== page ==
Which I tried, in vain, to make part of our purchase. And these

Which I tried, and succeeded, in making part of our train ride back to the city. There were fresh flowers

And random cans of imported tomatoes

And even a few items like this one that I suspect only real Italians (or their recent immigrant descendants) actually know about.

While in the market we experienced the familiar sounds of repeat orders from customers who’d been coming for years and the kind smiles of strangers looking for, of all things, this

One of those bottles probably looks familiar to some of you.

The Blue Point Brewing IPA I bought wasn’t in this photo, and I don’t want to gratuitously show the photo I did take, but if you are ever in New York I recommend this beer. It was a mildly hopped version that Wife even (who is not a fan of the IPA) found drinkable. And in addition to being a tasty beer, it had the advantage of being brewed by people who care about their craft AND the environment AND the community in which they brew. I’m tellin you, people, the way to get more businesses like this is to be sure to support and promote the ones who do it. The other ones will adapt or die. No excess legislation necessary. Read Blue Point’s very cool Sustainability Report.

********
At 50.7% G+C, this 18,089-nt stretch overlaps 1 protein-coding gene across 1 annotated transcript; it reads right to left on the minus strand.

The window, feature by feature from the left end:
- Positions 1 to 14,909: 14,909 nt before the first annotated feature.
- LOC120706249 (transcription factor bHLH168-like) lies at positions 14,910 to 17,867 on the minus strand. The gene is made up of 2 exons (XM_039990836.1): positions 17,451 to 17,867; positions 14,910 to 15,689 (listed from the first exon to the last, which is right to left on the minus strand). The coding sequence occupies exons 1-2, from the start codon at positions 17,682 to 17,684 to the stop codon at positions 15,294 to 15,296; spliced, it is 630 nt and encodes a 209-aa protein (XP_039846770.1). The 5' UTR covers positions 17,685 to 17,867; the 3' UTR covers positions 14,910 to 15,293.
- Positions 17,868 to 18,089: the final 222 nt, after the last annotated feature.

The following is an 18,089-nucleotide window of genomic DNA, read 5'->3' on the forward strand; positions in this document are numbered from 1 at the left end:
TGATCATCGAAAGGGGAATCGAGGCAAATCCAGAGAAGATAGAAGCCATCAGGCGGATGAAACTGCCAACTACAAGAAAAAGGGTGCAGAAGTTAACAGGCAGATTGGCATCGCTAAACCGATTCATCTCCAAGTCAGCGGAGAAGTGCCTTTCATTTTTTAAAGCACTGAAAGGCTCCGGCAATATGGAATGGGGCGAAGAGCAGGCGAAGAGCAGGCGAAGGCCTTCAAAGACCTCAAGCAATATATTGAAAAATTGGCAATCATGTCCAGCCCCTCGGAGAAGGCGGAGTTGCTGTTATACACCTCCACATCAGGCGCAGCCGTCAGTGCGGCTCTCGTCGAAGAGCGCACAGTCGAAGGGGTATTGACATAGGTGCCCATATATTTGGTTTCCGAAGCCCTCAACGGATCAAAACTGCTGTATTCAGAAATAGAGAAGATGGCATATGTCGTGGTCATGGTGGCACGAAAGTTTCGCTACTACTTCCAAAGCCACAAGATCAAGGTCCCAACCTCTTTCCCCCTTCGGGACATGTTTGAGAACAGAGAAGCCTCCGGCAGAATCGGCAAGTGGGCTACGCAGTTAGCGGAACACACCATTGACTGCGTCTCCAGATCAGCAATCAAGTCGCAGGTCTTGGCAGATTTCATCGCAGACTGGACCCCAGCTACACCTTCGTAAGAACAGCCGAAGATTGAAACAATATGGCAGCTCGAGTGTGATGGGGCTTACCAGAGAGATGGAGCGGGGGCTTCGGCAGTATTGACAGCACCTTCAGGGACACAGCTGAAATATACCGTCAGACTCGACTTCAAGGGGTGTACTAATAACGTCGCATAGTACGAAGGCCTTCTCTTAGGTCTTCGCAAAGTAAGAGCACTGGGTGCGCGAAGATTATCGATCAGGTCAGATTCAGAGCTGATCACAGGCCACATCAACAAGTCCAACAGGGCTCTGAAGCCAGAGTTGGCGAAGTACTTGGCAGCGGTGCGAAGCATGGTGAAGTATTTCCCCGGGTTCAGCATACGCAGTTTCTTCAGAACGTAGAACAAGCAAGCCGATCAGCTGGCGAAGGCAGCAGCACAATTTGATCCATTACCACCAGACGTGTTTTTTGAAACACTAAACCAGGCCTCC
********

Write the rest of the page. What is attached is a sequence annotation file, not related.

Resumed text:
Long Island was great, an interesting contrast from my last post about The Village. We ended up back in the city having a nearly very good meal at Artisanal Bistro, which I’ll sum up in two lines.  The fondue, the server and the Left Hand Brewing Milk Stout were all very, very good. The $23 burger, cooked exactly as I asked, was not. Okay, I can’t let this one slide, I take back the ‘two-sentence’ fiscal cliff in favor of a more detailed explanation. Call it a bonus review section.  First, the photo

Thanks to the new Optimus LG, this is nearly the last crappy photo I will have using my tired Evo.  But here is the burger.